Nearly half of US households include a low carber
Does it seem like everyone you know is trying the low-carb diet? That impression may not be so wrong.
An online survey of adults in the US in June found that nearly half of the households polled included someone who is cutting carbs. The survey was conducted by the polling company Civic Science and reported in The Wall Street Journal in a recent lifestyle feature about the growing popularity of low-carb eating.
The article said some families are juggling the dietary needs of different family members, profiling among others a California home in which the mom is low-carb, the teen daughter is gluten-free, the young adult son is vegetarian and the dad omnivore. The mom plans weekly meals with a color-coded spread sheet.
The article notes that the number of new food products labelled “low carb” that were brought to market increased 88% in 2018. “Product launches touting cauliflower — a chameleon that is being turned into everything from rice to pizza crust — grew 53% in 2018.”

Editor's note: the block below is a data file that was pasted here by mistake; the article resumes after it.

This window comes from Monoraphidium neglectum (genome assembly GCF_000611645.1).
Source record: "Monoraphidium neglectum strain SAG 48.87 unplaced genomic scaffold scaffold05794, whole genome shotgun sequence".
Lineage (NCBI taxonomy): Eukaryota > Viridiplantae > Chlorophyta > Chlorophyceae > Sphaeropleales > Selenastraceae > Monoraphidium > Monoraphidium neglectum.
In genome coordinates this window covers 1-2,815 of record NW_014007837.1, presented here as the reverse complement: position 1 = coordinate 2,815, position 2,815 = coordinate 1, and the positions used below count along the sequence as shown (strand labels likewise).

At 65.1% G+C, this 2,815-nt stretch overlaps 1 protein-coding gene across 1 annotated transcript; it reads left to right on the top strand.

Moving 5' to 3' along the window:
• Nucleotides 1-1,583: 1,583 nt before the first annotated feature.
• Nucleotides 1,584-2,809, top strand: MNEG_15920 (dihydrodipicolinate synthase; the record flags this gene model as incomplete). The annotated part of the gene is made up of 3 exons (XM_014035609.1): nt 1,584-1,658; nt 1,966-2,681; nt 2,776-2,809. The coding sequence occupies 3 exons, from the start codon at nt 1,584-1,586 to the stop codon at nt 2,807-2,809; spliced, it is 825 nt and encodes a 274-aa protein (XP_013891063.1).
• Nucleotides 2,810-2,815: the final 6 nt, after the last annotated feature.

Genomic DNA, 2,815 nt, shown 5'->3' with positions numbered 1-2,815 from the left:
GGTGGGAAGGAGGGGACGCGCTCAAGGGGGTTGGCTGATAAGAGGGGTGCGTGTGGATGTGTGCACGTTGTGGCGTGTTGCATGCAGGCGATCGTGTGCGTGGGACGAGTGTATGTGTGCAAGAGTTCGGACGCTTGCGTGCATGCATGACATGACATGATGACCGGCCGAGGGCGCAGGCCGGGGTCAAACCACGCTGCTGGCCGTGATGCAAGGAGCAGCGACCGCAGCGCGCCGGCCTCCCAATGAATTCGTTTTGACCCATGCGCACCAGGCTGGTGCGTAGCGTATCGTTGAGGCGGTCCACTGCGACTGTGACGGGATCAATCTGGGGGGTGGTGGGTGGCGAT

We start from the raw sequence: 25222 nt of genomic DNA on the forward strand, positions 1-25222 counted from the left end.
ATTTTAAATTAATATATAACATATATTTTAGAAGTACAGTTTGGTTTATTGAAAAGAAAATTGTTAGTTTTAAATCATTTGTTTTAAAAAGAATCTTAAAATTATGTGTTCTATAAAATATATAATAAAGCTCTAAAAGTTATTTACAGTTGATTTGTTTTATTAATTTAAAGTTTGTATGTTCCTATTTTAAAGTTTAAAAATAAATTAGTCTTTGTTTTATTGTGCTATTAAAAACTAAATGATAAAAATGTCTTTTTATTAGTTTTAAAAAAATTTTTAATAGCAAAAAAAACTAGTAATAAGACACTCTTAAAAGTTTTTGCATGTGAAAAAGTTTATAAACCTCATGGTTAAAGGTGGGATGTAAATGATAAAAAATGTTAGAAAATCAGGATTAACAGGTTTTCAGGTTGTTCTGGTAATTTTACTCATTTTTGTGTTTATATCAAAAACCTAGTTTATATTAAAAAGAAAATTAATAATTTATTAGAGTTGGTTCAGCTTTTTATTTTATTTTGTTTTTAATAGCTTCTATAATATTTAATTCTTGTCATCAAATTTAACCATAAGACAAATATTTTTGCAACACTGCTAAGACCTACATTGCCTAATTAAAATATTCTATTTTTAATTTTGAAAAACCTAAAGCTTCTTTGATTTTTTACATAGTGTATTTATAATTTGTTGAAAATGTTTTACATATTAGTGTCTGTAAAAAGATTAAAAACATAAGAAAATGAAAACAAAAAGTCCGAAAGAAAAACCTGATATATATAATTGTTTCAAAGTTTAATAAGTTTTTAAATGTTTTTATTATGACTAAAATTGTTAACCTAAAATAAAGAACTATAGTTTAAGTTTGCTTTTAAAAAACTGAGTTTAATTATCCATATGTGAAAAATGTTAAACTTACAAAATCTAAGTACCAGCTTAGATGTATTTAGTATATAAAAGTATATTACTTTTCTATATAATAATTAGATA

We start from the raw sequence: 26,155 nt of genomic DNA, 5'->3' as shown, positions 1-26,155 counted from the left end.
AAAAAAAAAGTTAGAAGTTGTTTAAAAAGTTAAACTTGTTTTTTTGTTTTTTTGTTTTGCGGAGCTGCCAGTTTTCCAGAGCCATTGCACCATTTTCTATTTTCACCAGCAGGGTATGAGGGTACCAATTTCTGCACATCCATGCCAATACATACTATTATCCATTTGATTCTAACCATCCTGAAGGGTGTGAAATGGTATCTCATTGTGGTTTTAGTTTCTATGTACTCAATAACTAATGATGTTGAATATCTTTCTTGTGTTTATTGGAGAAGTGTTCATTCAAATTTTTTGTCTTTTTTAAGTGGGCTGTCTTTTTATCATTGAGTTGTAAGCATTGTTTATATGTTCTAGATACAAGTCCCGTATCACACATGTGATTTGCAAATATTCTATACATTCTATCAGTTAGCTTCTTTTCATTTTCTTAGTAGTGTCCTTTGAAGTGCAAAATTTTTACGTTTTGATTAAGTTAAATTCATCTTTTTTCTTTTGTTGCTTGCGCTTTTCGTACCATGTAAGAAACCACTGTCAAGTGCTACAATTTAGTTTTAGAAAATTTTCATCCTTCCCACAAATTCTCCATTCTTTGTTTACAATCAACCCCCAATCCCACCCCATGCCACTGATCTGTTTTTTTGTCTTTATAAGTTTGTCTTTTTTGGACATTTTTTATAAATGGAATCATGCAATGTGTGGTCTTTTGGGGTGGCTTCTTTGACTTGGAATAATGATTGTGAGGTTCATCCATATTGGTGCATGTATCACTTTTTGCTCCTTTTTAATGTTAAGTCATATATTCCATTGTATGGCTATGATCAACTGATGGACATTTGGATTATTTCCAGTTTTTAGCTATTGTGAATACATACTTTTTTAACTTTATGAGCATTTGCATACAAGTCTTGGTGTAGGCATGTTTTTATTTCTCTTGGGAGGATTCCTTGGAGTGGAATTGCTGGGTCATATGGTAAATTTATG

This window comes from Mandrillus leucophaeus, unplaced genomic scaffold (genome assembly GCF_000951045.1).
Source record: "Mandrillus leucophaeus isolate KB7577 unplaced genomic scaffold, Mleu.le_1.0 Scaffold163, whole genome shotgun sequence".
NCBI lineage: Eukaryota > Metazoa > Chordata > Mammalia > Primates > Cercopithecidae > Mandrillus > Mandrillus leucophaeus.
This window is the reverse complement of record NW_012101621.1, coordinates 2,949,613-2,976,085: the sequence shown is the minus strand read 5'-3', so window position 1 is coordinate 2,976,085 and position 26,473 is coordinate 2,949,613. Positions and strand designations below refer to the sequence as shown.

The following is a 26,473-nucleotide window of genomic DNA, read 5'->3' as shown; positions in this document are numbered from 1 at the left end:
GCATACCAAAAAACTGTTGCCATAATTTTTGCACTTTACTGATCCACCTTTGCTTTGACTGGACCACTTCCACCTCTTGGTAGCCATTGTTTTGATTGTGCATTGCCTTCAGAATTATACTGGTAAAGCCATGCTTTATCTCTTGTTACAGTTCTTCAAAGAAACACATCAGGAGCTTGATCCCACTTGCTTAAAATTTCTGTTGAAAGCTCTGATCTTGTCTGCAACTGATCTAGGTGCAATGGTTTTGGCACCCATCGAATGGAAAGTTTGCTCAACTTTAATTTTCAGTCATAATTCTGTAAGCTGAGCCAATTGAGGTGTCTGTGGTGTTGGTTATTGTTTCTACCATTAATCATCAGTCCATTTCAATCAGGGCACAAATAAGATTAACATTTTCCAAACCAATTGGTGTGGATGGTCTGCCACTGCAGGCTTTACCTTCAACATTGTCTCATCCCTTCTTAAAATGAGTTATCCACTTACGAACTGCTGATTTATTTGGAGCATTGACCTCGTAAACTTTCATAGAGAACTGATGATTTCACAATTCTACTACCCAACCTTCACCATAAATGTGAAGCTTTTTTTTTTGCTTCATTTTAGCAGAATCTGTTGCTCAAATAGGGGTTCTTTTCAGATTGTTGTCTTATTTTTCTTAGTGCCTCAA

Large food manufacturers like B&G foods, which includes Green Giant products, has launched noodles made of zucchini or squash, and Tater Tots and hash browns made of low-carb veggies instead of potatoes. The company harvests 35 acres of cauliflower a week, up from just 5 acres only four years ago.
The Wall Street Journal feature is behind a low-cost subscription paywall, but the article is reporting on a trend that is no surprise to Diet Doctor readers. Low-carb, keto diets are hot! That’s because they work.
A low-carb diet for beginners
GuideA low-carb diet is low in carbohydrates, primarily found in sugary foods, pasta and bread. Instead, you eat real foods including protein, natural fats and vegetables. Studies show that low-carb diets result in weight loss and improved health markers.